Some writing I found about writing
Descriptive language – creating disappearance
Lately I have been thinking a lot about why I often turn to writing when I can’t go forward with visual work. It is probably something I shouldn’t question, seeing as it seems to be an effective strategy for me in the process of getting back to studio work. While figuring out the question I have been re-reading things I wrote while studying, while immersed in that awful period of perpetual self-questioning when my impending ‘thesis’ meant having to put all those thoughts to words. And just this morning I found the following slightly odd text. I am not sure what to make of it. It doesn’t really even feel as though I wrote it. But I think it contains the core idea behind why I write—that it is actually a kind of drawing, perhaps even a process of drawing something covertly in the mind of someone else. Perhaps Mac Pages is my sketch book.
This is what I found:
When I was eleven I was given a creative writing assignment that lasted a year. My class were handed notebooks and told to fill them with whatever writing we wanted. I have since lost the book, but I remember what I filled it with. I invented characters who all had something in common; an out of body experience. The book contained the characters’ reports of those experiences, the first person narratives of what it felt like to leave a body, to leave solidity, and return. I remember being lost in descriptions of darkness, depths that sank into unimaginable distances, because, in my eleven year old mind, to leave the body was to lose sense of containment, and edges, and hard surfaces. It was not a book of answers. I proposed no God that met the characters. It was simply a study of what it might feel like to inhabit something larger than I could possibly imagine. It was a study in writing of how I imagined losing my outer edges would feel, losing my skin. I imagined through those stories that I was affecting a bodily disappearance, not from the outside looking at a body, from from the inside, being one. In writing, I was making those stories real for myself. This was not, as I remember overhearing, a morbid eleven year old’s new obsession with death. But rather a curious child’s inquiry into the limits of herself, her experience of which, in darkness, in mind, fought with the experience of being contained within a skin.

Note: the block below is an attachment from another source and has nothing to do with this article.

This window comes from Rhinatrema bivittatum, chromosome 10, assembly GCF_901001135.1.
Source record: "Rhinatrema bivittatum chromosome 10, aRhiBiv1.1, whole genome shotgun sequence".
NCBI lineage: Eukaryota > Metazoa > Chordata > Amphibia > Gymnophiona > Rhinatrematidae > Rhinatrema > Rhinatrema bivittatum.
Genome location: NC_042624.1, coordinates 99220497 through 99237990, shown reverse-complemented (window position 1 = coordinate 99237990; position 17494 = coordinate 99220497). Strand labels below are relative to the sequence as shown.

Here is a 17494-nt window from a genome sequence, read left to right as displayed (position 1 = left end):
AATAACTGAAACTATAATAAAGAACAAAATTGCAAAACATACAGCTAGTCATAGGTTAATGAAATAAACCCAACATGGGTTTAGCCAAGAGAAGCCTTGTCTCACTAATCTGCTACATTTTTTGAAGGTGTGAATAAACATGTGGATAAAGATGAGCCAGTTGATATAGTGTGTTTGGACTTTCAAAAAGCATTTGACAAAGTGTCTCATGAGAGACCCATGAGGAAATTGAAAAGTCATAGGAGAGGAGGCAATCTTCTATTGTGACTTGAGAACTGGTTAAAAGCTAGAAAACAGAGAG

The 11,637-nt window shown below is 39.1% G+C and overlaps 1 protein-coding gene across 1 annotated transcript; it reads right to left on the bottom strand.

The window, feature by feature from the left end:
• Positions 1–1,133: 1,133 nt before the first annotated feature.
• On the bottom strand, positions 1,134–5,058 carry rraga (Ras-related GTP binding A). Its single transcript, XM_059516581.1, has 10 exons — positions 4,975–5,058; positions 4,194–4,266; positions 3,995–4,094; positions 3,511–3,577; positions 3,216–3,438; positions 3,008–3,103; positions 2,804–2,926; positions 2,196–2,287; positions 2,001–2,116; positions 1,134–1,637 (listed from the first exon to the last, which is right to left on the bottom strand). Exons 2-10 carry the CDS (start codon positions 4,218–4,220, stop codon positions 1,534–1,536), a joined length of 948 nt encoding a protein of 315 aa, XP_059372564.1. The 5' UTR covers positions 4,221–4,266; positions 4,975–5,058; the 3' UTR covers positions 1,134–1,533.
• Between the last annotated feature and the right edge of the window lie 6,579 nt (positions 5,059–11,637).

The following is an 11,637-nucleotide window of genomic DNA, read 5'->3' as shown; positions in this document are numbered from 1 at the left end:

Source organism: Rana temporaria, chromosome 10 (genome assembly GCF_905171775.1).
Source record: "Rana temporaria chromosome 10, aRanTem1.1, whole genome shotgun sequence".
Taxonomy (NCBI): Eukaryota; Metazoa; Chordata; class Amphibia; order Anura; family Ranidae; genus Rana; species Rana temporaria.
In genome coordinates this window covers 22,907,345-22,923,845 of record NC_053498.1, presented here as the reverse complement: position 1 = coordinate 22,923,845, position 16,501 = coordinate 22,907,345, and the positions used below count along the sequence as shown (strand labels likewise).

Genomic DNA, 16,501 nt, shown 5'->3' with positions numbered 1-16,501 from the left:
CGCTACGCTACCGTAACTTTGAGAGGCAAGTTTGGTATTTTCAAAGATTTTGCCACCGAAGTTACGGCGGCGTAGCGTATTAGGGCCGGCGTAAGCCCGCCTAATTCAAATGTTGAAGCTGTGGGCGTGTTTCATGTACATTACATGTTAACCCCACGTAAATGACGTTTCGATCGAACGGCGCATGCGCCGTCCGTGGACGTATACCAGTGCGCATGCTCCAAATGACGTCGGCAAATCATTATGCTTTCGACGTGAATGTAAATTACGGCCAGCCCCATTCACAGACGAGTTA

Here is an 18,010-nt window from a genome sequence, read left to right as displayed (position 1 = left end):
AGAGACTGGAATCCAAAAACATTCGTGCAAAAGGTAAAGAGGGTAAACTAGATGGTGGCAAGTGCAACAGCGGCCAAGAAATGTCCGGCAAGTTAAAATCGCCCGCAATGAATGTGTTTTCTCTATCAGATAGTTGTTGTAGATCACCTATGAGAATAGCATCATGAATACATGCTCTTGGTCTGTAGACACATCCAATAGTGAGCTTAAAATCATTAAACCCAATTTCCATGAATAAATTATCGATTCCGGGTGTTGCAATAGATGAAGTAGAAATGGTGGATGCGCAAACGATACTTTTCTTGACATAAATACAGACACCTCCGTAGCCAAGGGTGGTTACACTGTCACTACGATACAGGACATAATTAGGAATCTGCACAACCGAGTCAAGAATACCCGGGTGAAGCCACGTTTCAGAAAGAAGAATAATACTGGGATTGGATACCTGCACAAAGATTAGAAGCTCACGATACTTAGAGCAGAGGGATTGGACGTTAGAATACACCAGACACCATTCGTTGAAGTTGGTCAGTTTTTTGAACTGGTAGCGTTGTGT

Writing vividly descriptive text is a way to break the fourth wall of a body. When someone reads a story, they imagine the things you describe. It is like breaking into their mind and inserting places, and people, actions and a story. When I think of breaking into a mind I recall a disturbing documentary about brain surgery. A man sits upright in a brightly lit operating theatre. His head is held in a stainless steel medical vice. He is awake but the skin on his shaved head is numbed and the surgeon pokes this with a sharp implement to prove it. He is connected to a large monitoring device, which several nurses clad in scrubs attend to constantly. The surgeon begins. The top of the man’s head is carefully sawn off with a shiny circular saw to reveal the strange sight of half of his brain. While talking to the conscious patient, the doctor presses parts, which, at times, causes the patient to flinch involuntarily. While this is a strangely violent and stomach turning image to invoke, I use it precisely because in doing so I have created an image in your mind, one that physically affects your body. The words have broken into your mind’s image bank and involuntarily made you feel something, however slight.
When I arrived at art school I had just finished reading Haruki Murakami’s The Wind-Up Bird Chronicle. I think of it as containing many of the visual forms I began to employ when I arrived, perhaps unknowingly at the time. Now, recalling my first tentative steps into visual art and making, I can point to things in that story, a fiction, that seem like the narrative embodiment of some of my visual interests. I cannot say that is where those interests came from—I can merely draw parallels. Murakami’s heroes find themselves in deep wells. They are so deep they can only see light at midday, when the sun shines directly down the huge drop. Time exists for them only in one flash of noon light. Their bodies have no edges. Darkness engulfs them and prevents them from seeing themselves. In that space they are able to think, with thoughts freed from the constraints of the physical self. Their minds occupy a space that has no visual confinement, no home inside a seeable brain.
There is something else that happens in the book that fascinated (and horrified) me at the time. The three protagonists are edging out into Mongolia during the war. They are constantly in danger and hiding their tracks. They are being followed. Once one is caught, he is skinned alive by a man known for his skill in flaying flesh. Reading about flaying flesh instantly recalled art trips to museums as a teenager, standing tingling with horror in front of works like Titian’s Flaying of Marsyus or Gerard David’s Judgement of Cambyses and the Flaying of Sisamnes. Thinking about those images now even does something to the way my body feels that begins to physically relate to the story. My stomach liquidizes, I can feel blood pumping in my ears. I begin to understand in my own body the role skin plays in solidifying our sense of self. It literally holds us together.